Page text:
News and Announcements

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Live Oxford Debate: Brexit . . . leave or stay?

Come watch a live debate on the contentious topic of "Brexit."

Fred (https://www.meetup.com/debateclub-6/members/68578742/) and Andy (https://www.meetup.com/NYC-Politics/members/6913564/) will team up against Nancy (https://www.meetup.com/NYC-Politics/members/212089790/) and Tanya (https://www.meetup.com/debateclub-6/members/191115622/) to engage in a civil and thoughtful debate on this topic.

Here's the final debate resolution:
"This House supports the U.K. leaving the E.U."

The debate will be in an "Oxford-style" format (https://en.wikipedia.org/wiki/Debate#Oxford-style_debating).

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The event schedule:

7:00 -- doors open
7:30 -- introduction by the moderator
7:45 to 9:45 -- the debate!
9:45 to 10:00 -- event wrap-up

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On Empathy and Politics

As the Holiday Season draws near, let's reexamine the role of "empathy" in our lives and society. In particular, we'll focus the discussion on how "empathy" conflicts (or enhances) the public policy priorities, as well as our current state of politics.

The discussion will primarily be based on Prof. Paul Bloom's book, entitled "Against Empathy: The Case for Rational Compassion." This thought-proving book provides a refreshing perspective on "empathy" -- especially when it comes to both major policy decisions and the choices we make in our everyday lives.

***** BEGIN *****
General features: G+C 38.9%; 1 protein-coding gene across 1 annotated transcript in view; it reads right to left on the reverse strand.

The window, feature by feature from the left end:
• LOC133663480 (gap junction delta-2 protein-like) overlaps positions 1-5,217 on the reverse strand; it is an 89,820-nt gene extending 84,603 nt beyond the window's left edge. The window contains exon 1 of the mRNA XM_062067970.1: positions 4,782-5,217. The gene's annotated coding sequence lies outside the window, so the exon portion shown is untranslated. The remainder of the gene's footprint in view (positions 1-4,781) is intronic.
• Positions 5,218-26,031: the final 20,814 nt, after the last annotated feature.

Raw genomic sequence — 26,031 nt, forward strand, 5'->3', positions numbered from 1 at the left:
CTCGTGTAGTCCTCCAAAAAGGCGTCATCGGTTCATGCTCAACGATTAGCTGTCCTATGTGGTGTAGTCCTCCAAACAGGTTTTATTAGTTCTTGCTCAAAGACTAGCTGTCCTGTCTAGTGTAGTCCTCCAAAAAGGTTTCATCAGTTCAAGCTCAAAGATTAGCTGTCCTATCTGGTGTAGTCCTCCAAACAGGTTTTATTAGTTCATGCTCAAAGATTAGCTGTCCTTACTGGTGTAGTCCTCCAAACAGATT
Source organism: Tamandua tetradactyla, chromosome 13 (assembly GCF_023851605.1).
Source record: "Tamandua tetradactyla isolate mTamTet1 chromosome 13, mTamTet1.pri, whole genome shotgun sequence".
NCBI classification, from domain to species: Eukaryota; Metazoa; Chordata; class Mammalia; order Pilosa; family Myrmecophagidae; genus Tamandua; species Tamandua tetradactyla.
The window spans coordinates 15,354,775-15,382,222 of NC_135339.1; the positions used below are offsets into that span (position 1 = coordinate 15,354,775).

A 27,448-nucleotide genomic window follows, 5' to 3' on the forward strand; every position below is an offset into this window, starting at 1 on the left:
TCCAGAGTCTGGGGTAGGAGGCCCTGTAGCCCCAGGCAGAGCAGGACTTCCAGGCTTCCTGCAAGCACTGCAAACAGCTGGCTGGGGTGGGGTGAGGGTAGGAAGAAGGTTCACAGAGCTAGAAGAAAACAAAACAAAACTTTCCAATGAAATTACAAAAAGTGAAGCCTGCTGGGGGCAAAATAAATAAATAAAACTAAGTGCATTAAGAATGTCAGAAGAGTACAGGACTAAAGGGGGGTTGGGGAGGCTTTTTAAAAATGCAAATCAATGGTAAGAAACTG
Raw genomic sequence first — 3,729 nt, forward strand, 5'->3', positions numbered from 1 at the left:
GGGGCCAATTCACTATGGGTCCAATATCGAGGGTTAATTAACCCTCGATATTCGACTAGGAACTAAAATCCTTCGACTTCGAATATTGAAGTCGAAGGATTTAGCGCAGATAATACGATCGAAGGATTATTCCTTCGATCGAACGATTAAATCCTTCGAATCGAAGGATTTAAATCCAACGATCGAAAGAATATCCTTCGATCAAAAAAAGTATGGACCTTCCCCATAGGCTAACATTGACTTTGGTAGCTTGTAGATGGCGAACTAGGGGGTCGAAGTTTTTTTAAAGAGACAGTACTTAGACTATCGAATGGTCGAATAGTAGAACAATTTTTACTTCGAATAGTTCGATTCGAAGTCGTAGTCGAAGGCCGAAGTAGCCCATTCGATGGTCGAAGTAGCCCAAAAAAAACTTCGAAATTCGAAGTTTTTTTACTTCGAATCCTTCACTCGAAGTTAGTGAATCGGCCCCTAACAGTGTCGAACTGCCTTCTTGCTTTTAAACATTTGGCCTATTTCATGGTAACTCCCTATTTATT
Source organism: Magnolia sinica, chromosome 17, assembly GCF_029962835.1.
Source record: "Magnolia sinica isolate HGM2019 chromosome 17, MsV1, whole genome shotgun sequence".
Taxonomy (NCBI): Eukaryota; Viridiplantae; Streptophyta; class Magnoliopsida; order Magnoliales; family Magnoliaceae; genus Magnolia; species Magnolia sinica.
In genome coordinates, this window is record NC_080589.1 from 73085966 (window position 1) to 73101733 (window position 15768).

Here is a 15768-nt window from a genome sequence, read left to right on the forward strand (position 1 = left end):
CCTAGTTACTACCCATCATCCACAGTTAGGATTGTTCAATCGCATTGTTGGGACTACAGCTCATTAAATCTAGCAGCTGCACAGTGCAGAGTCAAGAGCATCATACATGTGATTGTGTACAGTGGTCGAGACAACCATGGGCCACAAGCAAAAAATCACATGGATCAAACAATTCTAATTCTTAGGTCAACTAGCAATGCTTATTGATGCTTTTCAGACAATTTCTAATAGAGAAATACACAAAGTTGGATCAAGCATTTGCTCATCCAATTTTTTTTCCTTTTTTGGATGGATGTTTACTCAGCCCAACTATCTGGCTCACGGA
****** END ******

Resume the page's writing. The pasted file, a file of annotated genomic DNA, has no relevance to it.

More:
Here's the central question: is limiting our impulse toward empathy, perhaps the most compassionate choice that we can make?

To that end, we'll examine the following topics:

• Is empathy the leading motivators of inequality and immorality in society?

• Is empathy a product of a capricious and irrational emotions that appeals to our narrow prejudices?

• Are important public policy decisions — such as budgetary priorities, the criminal justice system, foreign relations, the use of military force, and how to respond to climate change — are too often motivated by honest, yet misplaced, emotions?

• How does empathy distort our judgment in every aspect of our lives, from philanthropy and charity to the justice system; from medical care and education to parenting and marriage?

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Presidential Primary Debate Watch Viewing Party!

Join us for the November 2019 edition of the Democratic Party Primary Debate Watch Party!

Come cheer or jeer the crowded field of ten (or so) candidates who will take the stage for yet another televised debate for the 2020 election! We'll play political bingo and have pre-debate social gathering. It's been a long primary season already, and this debate is sure to be a doozy!

There's no fee to attend this event and you can purchase food and / or drinks on your own tab.

Here's the proposed schedule:
7:30pm: the doors open
7:30pm to 9pm: pre-debate social gathering
9pm to 11pm: watch the televised debate!

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IMPORTANT DISCLAIMER: The NYCPF is a nonpartisan organization. As such, we do not promote, endorse, or advocate on behalf of any particular candidates, parties, issues or causes. Rather, our aim is to foster independent, critical thinking by the exchange of views and ideas at the highest level of intellectual rigor.

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The Fall of the Berlin Wall . . . analysis and reflection after 30 years

Thirty years ago, on this very day, the border guards in East Germany opened the gates along the checkpoints a the Berlin Wall. This ostensibly marked the fall of the Iron Curtain, which ultimately resulted in the end of the Cold War.

As we look back at this pivotal moment in world history, we'll discuss the following:

• A very brief overview of the outcome of WWII and the beginning of the Cold War.

• Post-War occupation and partition by the Allied powers.